Newswise — Most game theory models don’t reflect the relentlessly random timing of the real world. In some models, players may receive information at the same time, and they act simultaneously. Others may include randomness in terms of sharing information or acting, but that randomness occurs at discrete steps.
But that’s not the way the world works, notes economist Justin Grana at the RAND Corporation in Washington, D.C., a former postdoctoral scholar at the Santa Fe Institute (SFI). Competing companies make decisions based on when they receive information, as well as what that information is. Timing can make or break a decision, and randomness evolves continuously, not step-wise.
“We don’t know when things will happen,” says Grana. “The environment changes according to some kind of random processes, and we have to act at random times. You might get information, and that information causes you to act – or it might cause delays in what you do.”
In a new paper in the Berkeley Electronic Journal of Theoretical Economics, Grana and his collaborators investigate game theory models that address what happens when players receive information or act at random times, determined as part of a continuous time evolution.
“We wanted to introduce the uncertainty of timing in these scenarios,” says Grana. He developed the models with physicist David Wolpert of SFI and economist James Bono.
In the new work, the researchers looked at models of Bertrand competition — scenarios that predict how consumers will respond when sellers set the price of a good. They wanted to know under what circumstances random time fluctuations could lead to collusion, a specific kind of cooperation in which two parties may share information if both benefit.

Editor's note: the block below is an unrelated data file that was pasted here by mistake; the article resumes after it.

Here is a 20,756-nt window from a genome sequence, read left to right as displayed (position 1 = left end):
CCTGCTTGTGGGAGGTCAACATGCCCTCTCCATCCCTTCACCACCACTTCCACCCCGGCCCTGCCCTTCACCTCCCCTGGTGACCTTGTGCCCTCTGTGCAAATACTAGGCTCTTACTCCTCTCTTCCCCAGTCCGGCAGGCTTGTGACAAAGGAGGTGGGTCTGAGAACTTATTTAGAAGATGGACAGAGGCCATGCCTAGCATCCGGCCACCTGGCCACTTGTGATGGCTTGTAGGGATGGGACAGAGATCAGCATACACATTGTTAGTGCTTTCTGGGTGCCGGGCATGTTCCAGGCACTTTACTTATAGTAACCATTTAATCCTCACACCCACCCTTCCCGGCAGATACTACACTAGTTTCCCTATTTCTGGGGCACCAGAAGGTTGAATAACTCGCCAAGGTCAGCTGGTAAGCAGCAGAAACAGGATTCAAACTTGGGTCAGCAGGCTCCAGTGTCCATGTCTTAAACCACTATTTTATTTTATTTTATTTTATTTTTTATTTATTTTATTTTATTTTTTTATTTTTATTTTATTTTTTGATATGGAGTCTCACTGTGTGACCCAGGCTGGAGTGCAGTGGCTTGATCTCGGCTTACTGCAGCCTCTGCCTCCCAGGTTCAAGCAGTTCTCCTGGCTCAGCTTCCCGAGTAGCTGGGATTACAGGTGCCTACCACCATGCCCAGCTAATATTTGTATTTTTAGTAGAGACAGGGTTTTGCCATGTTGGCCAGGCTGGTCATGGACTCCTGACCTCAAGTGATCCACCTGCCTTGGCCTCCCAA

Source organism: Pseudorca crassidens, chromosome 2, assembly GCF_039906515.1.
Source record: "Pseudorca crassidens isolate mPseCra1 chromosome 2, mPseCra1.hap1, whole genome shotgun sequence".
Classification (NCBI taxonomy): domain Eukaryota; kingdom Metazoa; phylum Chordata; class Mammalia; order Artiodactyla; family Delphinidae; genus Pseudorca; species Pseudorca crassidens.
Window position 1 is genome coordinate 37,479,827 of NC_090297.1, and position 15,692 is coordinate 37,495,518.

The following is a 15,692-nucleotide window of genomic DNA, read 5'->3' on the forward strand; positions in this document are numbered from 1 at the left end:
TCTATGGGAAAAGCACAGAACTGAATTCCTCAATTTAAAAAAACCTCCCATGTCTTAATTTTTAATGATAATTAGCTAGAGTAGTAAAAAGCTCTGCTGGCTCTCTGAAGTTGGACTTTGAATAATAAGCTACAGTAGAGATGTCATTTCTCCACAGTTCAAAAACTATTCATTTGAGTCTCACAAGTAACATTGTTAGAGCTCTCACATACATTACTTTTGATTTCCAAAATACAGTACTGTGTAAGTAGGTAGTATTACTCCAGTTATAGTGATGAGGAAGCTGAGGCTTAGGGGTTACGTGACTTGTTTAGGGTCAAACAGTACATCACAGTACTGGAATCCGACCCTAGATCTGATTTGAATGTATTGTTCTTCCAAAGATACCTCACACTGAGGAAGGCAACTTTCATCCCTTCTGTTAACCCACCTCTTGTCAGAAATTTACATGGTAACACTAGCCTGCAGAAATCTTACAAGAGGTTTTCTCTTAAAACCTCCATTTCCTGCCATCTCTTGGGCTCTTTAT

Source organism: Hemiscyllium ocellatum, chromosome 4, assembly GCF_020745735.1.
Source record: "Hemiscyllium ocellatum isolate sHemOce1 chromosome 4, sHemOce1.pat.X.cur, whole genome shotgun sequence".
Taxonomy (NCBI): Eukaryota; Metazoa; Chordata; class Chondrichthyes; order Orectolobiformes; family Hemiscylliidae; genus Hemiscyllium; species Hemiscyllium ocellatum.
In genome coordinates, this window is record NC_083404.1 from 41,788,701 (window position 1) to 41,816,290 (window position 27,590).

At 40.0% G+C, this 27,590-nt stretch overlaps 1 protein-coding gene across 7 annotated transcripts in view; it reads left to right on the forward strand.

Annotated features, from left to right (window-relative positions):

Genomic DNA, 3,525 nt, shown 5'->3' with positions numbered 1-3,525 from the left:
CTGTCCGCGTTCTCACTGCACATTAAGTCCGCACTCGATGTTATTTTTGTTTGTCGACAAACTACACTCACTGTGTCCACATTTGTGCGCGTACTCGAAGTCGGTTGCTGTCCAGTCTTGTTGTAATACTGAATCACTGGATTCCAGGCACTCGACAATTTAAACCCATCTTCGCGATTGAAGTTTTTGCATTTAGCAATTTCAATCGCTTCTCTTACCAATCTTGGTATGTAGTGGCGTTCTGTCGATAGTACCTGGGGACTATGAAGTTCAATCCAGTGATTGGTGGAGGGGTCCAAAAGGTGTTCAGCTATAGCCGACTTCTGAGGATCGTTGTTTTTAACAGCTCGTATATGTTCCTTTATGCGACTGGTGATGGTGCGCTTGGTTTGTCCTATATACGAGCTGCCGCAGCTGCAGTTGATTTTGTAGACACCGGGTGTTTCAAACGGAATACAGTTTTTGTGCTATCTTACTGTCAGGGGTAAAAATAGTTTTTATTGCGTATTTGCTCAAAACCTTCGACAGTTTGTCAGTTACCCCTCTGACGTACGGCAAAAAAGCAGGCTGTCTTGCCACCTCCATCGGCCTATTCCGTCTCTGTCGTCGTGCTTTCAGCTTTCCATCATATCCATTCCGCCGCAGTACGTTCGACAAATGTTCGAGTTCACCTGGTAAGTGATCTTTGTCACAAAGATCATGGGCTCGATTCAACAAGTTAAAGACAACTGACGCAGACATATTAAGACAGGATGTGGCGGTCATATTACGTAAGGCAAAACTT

Imagine two gas stations, for example, facing each other off the same remote exit of the same lonely interstate. The owners buy gas at the same price. Knowing that customers will choose the cheaper option, one owner may lower the price, prompting her competitor to lower his price, and so on until neither station can make excessive profits. In the interest of keeping the businesses alive, the two may instead decide to keep prices high and share the customers equally.
The model could help identify, for example, at what rate the station owners would need to have new information about demand in order to sustain this collusive structure, says Grana. It could predict how fluctuation in that timing could influence the strategic decisions of the players involved.
The model is part of an emerging research interest in a variety of fields — ranging from economics to engineering to air traffic controls — that focuses on how asynchronous events can influence game theory strategies. Although it’s too early to see if real-world data lines up with the predictions of such an abstract model, Grana says this exploratory work suggests that small tweaks in timing can make a big difference in decision-making.
“Those changes are rich enough to show that it’s worthwhile to explore loosening our assumptions about timing,” he says.